Number One: For my first writing nook I am going to recommend a lack of something, rather than something you might include. The internet is one of the more useful tools in a writer’s life, but it is also one of the biggest obstacles to a finished first draft. For your writing room, I might suggest a place without the internet which, I can imagine, is a challenging space to find. I have had people suggest to me that sitting at an actual computer at a desk can help, especially if you unplug it from the internet first and leave your phone outside. Writing is difficult no matter what people say and it is always tempting to browse Facebook in place of writing because browsing is so much easier. Cut yourself off from temptation and it will be easier (not easy) to turn your mind towards the act of putting pen to paper, fingers to keys.
 
Number Two: My second suggestion is again, not a physical place so much as it is a time. We all have very different opinions on what is a good time of day. I like to consider myself a morning person, whereas I know more than a few night owls who would strongly disagree with my opinions. You know better than anyone what is a good time of the day for you. It could be that moment in the morning before the rest of the house is awake, it could be after your first cup of coffee (whenever that might be), or it could even be in the middle of the night when the world is quiet around you. My point is that you know what time is best for you, so choose that time to write in. I find myself very happy when I reach the end of the morning and find my writing already done, it will make that time of day feel that much more positive when it comes to writing.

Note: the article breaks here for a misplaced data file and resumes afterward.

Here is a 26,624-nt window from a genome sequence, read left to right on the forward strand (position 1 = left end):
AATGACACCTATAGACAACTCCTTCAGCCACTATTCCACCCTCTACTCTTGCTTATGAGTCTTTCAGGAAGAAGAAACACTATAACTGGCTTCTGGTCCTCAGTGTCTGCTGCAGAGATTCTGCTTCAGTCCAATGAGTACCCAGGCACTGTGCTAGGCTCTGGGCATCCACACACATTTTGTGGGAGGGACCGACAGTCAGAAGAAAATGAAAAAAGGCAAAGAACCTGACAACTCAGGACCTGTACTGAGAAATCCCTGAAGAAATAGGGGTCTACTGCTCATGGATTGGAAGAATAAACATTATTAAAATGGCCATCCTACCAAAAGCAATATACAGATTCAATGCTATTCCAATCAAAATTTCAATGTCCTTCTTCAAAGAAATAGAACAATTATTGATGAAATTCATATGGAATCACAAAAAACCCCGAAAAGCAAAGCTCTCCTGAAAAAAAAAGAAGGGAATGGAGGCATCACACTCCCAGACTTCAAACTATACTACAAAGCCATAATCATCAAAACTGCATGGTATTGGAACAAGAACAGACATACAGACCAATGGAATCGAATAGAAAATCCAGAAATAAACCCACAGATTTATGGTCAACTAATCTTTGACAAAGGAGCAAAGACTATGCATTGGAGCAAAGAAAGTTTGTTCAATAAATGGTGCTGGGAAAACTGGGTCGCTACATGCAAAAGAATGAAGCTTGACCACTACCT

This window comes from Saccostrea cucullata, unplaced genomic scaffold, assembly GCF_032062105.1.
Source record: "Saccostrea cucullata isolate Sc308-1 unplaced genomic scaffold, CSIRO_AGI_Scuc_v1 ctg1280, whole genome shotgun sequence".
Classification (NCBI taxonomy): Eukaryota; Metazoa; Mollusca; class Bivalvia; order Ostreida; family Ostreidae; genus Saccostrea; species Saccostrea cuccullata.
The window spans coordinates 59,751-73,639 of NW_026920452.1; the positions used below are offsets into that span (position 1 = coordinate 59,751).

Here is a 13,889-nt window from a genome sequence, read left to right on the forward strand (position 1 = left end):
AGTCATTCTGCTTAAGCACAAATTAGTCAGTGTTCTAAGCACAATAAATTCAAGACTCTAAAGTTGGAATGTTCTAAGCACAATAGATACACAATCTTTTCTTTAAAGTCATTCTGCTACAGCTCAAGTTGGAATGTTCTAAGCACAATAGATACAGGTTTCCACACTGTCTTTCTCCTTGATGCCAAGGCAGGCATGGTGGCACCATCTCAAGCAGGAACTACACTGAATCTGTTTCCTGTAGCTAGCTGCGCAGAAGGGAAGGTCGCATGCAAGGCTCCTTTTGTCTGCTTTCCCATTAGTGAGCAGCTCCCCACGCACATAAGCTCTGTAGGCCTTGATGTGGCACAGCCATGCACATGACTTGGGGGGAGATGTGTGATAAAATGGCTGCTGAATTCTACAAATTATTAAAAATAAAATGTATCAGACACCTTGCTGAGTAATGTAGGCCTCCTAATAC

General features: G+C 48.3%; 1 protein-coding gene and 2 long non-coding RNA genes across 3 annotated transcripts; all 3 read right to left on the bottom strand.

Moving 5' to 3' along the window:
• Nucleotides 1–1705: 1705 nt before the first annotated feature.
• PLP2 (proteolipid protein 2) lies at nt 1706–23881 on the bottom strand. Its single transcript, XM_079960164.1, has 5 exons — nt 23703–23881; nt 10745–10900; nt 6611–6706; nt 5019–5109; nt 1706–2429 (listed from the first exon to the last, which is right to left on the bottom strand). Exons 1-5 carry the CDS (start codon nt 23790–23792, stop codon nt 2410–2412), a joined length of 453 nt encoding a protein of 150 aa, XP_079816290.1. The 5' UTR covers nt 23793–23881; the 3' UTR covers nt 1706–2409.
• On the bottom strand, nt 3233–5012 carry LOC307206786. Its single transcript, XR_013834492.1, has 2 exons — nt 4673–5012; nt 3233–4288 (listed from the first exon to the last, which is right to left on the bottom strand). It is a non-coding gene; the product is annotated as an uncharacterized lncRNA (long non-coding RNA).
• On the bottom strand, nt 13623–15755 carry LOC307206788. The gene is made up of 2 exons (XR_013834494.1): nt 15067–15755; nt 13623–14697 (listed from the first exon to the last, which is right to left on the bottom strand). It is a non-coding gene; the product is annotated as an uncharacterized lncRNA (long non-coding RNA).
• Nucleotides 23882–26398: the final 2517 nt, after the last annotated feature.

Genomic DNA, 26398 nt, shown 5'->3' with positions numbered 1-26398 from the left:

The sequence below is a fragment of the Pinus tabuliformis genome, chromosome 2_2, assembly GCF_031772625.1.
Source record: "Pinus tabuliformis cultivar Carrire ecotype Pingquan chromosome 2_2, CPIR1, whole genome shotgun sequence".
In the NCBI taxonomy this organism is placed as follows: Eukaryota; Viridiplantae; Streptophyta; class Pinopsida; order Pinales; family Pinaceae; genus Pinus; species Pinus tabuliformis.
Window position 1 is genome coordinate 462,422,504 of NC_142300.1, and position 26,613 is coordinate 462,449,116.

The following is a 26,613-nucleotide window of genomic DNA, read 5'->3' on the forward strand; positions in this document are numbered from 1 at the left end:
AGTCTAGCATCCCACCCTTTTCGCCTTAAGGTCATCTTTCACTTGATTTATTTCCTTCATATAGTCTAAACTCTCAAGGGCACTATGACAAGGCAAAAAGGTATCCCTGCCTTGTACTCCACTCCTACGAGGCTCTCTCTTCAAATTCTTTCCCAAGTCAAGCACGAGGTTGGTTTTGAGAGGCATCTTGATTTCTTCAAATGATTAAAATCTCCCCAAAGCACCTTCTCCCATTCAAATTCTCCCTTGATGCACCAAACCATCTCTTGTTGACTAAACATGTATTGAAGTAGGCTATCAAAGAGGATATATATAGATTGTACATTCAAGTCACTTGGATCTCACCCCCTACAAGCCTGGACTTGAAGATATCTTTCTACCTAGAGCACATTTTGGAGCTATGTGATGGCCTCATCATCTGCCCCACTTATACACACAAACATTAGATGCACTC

Number Three: My final suggestion for a productive writing space would be choosing where to place yourself. Do you like to be squirrelled away in a nook out of sight of the world, or do you like to be surrounded by open space? I find no small amount of joy writing at a desk, it just seems right, especially in the morning with the sunlight outside (clouds optional). Perhaps an office surrounded by bookshelves with all of your favourite books is a suitable inspiring locale for your work, either way, make it your own space. In fact, that is probably my best suggestion right now, make sure wherever you right is your own space, keep out outside influence as best you can and have your own distraction free zone.
 
That’s it for today, but I will be back next week with another writing article. Last month went so well for my writing that I am feeling quite inspired and am already looking for new projects to sink my teeth into.

An Authors Persona

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Hi everybody, sorry the post is a bit late, a case of life getting in the way.

I’m back with a post regarding your public appearance as an author, primarily concerning your online profiles. I’m going to give you my top three tips on how to be as professional as you can be when marketing online.

 

1. So firstly, as tempting as it might be, try not to have too many powerful opinions. Now, obviously there will be things you feel strongly about and causes you will offer your support to, but that doesn’t mean that at the next election or over an event weekend you should make all your opinions publicly clear. It can alienate readers and convince people that you aren’t worth listening to, or can have people citing you as a source for something you may not know enough about to properly talk about. When writing stories and self-publishing a hugely important thing to do is to make sure that your audience doesn’t feel like you’re coming from a place that they can’t understand.

 

2. Now, a lot of people make this mistake but you shouldn’t put yourself on a pedestal. By this I don’t mean you shouldn’t have confidence – you totally should. Your work is awesome and letting people know is the only way they’ll ever find that out. That said, however, lots of black and white pictures of yourself, combined with a tendency to ignore your audiences contribution on your social media and a too flippant attitude can quickly make you appear pretty cold-hearted. Sure, it might be a lot of work to keep up conversations with people all the time, but if you want to sell your books to people you’ll have to do it, so you might as well find a way to enjoy doing it.